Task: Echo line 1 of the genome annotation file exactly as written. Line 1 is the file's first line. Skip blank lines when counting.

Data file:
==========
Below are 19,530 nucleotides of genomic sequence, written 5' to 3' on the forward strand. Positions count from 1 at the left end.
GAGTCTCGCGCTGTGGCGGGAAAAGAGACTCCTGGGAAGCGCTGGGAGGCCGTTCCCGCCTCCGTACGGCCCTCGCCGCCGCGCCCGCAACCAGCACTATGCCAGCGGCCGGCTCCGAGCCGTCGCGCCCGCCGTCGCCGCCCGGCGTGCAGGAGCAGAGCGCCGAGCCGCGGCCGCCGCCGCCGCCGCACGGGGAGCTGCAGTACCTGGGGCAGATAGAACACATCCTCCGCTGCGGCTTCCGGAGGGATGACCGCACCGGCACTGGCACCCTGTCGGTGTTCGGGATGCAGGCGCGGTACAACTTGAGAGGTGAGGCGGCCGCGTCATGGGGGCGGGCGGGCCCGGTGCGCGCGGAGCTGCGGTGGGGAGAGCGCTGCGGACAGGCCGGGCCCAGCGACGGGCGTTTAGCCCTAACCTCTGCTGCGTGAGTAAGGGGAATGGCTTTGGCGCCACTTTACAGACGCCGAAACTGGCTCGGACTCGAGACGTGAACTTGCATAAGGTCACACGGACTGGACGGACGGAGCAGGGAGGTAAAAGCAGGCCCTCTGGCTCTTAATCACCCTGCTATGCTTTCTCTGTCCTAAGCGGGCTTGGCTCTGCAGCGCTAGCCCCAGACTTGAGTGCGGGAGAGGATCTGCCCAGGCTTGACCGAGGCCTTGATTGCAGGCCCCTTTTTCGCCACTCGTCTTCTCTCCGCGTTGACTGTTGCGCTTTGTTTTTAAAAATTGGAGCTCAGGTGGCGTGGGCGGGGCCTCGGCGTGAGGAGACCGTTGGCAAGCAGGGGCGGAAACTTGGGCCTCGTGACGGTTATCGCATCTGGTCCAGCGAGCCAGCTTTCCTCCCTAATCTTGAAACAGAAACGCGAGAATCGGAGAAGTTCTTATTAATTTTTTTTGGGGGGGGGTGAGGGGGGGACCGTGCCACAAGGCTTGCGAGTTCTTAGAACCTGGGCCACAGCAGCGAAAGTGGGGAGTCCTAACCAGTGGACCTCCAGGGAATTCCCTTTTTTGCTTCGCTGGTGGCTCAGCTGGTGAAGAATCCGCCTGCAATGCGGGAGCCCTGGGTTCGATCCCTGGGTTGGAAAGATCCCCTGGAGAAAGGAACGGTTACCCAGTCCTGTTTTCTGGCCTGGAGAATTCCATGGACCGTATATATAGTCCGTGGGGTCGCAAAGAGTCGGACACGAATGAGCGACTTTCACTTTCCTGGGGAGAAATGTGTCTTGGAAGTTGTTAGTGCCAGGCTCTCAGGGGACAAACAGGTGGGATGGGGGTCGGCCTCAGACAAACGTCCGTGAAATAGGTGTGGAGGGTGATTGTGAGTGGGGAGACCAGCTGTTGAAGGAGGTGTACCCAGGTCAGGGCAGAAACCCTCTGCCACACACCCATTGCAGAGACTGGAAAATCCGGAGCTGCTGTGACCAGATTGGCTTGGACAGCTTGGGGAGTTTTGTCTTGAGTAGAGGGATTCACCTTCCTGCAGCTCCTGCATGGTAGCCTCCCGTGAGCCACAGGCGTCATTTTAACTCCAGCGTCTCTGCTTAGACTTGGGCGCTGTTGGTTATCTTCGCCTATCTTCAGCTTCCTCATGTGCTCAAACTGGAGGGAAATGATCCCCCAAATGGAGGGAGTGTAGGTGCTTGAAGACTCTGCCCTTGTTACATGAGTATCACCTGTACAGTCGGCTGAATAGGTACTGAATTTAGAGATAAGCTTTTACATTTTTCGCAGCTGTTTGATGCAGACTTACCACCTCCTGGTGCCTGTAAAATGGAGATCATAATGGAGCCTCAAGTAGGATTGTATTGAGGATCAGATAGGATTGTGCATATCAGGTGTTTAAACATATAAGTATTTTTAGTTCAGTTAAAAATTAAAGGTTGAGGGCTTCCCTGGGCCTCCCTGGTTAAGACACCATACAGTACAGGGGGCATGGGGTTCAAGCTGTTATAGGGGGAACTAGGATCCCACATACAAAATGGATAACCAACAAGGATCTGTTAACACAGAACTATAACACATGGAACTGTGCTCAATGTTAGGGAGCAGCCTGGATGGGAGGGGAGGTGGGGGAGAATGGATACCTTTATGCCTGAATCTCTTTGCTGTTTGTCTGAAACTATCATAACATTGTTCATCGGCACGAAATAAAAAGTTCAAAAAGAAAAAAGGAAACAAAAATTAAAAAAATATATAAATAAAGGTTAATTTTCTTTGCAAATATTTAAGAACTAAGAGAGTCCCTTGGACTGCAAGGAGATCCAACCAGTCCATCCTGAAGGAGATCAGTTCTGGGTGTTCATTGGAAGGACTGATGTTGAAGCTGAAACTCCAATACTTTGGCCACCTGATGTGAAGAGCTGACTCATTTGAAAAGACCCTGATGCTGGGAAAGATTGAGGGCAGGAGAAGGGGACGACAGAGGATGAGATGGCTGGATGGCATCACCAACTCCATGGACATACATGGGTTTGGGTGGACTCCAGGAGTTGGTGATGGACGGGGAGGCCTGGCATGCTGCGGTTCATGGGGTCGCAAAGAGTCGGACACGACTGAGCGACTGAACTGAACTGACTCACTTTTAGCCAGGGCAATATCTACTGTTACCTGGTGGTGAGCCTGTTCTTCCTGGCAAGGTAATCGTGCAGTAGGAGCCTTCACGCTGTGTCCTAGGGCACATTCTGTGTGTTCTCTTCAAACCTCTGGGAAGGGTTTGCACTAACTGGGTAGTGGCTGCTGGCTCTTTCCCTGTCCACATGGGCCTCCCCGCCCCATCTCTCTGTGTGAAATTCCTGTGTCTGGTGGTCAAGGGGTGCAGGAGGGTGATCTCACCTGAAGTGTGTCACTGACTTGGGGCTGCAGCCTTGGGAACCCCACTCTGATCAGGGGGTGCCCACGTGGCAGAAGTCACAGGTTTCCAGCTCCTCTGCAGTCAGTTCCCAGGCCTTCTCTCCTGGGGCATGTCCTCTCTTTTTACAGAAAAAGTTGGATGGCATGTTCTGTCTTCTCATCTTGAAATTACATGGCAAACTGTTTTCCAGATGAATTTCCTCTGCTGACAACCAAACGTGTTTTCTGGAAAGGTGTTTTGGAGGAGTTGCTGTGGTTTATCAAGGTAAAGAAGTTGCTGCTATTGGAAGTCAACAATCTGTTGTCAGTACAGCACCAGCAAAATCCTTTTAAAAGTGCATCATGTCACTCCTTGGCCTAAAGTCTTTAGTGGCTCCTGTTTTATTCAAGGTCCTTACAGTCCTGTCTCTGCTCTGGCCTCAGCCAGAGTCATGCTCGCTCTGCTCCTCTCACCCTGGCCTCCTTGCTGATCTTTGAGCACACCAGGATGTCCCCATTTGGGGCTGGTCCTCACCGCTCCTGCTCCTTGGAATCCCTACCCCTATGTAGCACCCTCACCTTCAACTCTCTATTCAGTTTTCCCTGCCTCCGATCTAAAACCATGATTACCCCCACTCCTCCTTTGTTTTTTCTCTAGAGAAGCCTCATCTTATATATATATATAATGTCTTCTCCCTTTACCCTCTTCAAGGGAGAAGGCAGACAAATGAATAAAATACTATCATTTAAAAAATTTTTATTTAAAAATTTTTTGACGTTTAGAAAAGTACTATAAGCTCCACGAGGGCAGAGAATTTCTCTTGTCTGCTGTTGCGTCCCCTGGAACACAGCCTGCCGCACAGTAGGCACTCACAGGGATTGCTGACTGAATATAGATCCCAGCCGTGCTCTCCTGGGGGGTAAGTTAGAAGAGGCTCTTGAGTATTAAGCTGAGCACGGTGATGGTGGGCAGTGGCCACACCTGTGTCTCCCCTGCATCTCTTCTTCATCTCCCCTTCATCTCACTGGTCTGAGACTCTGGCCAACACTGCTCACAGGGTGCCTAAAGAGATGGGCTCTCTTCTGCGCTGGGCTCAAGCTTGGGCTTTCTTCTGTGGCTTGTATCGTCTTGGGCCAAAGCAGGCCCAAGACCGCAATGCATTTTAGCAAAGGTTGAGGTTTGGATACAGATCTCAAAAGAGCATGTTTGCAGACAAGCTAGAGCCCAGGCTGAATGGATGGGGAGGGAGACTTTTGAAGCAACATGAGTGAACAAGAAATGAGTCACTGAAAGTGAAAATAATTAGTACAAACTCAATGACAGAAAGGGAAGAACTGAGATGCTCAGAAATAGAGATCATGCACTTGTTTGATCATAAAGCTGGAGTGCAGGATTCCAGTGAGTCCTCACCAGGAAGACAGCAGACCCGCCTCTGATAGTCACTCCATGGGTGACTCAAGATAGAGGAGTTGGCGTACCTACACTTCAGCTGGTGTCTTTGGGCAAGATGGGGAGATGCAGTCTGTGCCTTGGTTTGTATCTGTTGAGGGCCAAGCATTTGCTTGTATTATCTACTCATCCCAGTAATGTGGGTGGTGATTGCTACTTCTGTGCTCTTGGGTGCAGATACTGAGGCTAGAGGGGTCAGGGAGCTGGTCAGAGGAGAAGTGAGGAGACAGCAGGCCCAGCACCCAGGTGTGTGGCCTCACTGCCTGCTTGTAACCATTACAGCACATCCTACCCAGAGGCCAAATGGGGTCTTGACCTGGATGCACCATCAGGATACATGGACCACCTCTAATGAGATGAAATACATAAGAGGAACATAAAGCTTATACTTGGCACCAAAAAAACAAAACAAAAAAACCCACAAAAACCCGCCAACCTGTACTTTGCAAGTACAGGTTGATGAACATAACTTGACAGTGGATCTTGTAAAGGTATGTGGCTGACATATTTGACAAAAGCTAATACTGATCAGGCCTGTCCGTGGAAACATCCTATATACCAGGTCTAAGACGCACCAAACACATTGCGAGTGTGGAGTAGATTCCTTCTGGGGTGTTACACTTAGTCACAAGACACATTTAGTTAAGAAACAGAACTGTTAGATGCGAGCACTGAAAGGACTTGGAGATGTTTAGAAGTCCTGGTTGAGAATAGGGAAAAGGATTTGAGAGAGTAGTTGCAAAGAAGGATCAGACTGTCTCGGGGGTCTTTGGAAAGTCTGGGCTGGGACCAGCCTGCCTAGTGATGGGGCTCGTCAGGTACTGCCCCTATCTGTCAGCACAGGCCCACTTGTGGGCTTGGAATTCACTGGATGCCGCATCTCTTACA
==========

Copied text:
Below are 19,530 nucleotides of genomic sequence, written 5' to 3' on the forward strand. Positions count from 1 at the left end.